Todd Jerome Jenkins, MS, CSP, SMS, CHST, STSC

Safety Aficionado & Ph.D. Student

Weekly Safety Topic Radon Awareness

Radon is a radioactive gas produced naturally by the breakdown of uranium in soil, rock, and water. It is colorless, odorless, and tasteless, making it difficult to detect without special equipment. Radon can seep into homes and other buildings through cracks in the foundation, walls, and floors. This can pose a significant health risk to occupants exposed to elevated radon levels over long periods.

The U.S. Environmental Protection Agency (EPA) estimates that radon is responsible for about 21,000 lung cancer deaths annually. Radon is the second leading cause of lung cancer after smoking. Lung cancer caused by radon exposure is responsible for more deaths yearly than other household hazards like carbon monoxide and house fires.

Fortunately, some steps can be taken to reduce the risk of radon exposure in homes and buildings. One of the most important is to test for radon. Radon testing kits are widely available and can be purchased online or at many hardware stores. These kits are simple to use and involve placing a small detector in the lowest livable level of the home or building for several days. The detector is then sent to a laboratory for analysis.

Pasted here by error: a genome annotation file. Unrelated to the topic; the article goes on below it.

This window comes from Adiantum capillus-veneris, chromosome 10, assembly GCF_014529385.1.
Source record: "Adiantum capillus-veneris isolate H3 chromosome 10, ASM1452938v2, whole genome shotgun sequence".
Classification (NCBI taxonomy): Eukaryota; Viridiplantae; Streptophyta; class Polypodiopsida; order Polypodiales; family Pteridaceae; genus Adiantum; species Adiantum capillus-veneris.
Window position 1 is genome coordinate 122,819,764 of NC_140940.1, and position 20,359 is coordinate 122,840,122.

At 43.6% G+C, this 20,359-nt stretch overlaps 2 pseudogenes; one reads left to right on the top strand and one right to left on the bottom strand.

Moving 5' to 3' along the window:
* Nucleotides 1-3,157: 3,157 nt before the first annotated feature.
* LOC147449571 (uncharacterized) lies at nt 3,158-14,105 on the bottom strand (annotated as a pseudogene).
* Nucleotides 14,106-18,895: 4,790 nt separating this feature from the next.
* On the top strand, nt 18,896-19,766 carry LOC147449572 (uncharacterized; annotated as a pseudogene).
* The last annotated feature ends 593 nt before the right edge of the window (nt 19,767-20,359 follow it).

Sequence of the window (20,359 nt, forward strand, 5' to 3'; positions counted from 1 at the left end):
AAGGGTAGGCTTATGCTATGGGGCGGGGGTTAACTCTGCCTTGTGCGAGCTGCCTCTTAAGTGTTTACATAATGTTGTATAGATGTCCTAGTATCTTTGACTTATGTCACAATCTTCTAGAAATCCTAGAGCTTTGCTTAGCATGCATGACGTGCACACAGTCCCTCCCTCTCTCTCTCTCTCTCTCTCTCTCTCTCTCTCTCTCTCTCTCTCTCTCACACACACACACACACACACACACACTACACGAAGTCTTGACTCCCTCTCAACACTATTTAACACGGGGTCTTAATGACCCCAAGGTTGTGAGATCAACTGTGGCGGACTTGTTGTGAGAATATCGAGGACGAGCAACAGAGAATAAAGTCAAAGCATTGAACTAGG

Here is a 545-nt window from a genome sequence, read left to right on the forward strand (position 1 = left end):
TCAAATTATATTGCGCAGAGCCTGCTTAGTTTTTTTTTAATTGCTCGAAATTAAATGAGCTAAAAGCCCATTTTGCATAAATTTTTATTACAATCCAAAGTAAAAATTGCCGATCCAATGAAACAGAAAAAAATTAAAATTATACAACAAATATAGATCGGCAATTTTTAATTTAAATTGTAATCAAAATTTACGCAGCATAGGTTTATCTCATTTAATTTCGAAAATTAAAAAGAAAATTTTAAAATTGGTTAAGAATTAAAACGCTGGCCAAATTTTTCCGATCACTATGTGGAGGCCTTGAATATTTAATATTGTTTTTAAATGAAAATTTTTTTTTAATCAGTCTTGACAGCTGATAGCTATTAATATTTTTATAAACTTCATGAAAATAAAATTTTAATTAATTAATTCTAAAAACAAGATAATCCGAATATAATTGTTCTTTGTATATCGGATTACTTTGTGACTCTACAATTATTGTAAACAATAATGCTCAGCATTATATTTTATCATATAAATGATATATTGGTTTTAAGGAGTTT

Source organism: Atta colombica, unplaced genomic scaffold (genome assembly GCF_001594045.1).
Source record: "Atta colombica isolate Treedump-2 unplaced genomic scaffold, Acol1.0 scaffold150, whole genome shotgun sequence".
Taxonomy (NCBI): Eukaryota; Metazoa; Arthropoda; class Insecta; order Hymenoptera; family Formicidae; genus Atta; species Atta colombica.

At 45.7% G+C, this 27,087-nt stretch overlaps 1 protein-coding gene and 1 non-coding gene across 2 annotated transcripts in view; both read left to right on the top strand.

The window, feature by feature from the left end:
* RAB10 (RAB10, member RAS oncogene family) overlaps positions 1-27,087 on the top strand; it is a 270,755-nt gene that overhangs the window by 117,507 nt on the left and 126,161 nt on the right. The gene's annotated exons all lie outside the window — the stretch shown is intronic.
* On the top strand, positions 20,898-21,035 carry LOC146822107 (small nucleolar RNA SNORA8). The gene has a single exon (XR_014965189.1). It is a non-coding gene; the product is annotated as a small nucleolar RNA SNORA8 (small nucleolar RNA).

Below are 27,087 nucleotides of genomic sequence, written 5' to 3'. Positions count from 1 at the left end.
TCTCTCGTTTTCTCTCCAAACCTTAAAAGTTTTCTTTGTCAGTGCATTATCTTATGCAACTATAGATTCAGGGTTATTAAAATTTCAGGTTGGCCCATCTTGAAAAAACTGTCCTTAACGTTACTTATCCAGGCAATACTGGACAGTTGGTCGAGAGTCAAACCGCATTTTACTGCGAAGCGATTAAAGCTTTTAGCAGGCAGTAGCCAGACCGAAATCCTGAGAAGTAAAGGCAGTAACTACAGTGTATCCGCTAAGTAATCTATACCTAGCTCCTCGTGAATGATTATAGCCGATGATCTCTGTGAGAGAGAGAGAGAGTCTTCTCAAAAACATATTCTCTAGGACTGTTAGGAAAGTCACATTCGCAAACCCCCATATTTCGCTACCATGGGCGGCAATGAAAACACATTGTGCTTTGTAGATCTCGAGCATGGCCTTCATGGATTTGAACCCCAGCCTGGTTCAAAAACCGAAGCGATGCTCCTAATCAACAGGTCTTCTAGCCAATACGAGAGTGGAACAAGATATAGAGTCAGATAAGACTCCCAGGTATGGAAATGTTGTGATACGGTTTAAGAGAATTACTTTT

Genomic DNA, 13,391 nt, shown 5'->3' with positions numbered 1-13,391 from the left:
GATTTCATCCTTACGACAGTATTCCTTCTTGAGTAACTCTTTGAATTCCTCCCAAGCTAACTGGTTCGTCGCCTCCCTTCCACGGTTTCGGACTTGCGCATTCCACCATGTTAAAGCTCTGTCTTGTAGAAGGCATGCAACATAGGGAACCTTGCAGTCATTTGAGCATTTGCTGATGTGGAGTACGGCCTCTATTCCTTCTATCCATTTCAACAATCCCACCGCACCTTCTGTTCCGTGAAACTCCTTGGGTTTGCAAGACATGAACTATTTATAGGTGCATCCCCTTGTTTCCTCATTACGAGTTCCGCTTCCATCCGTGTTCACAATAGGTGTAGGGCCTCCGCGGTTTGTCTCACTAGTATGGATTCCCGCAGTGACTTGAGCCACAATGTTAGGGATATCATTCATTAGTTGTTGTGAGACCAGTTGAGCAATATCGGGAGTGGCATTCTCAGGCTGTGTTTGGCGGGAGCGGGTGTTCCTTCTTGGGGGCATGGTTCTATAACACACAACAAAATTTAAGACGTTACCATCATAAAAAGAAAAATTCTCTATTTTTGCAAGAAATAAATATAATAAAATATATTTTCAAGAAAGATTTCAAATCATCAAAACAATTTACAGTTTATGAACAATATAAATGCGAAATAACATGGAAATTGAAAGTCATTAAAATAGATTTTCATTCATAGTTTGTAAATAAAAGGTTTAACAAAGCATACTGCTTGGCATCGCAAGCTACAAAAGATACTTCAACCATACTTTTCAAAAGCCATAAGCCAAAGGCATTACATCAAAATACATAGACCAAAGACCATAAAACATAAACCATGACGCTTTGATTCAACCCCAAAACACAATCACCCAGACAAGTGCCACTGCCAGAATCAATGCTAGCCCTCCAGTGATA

If high radon levels are detected, several strategies can be used to reduce radon exposure. One of the most effective is to install a radon mitigation system. This typically involves sealing cracks and other openings in the foundation and installing a ventilation system to divert radon gas away from the building. Radon mitigation systems can be installed by trained professionals and typically cost a nominal fee, depending on the size of the building and the level of radon present.

In addition to testing and mitigation, several other steps can be taken to reduce the risk of radon exposure. These include:

  • Improving ventilation: Increasing outdoor airflow into the building can help dilute radon gas and reduce indoor concentrations.
  • Sealing cracks and other openings: Sealing cracks and other openings in the foundation and walls can help to prevent radon gas from entering the building.
  • Choosing building materials carefully: Some building materials, such as granite and certain types of concrete, can emit radon gas. Choosing low-emitting materials can help to reduce radon levels in the building.
  • Moving to a lower level: Radon concentrations are typically highest in basements and crawl spaces. Moving to a higher building level can help reduce radon exposure.

By increasing awareness of the dangers of radon and reducing exposure, we can help protect ourselves and our families from this silent but deadly hazard. Testing for radon and installing mitigation systems are simple, effective strategies that can help to reduce the risk of lung cancer caused by radon exposure.

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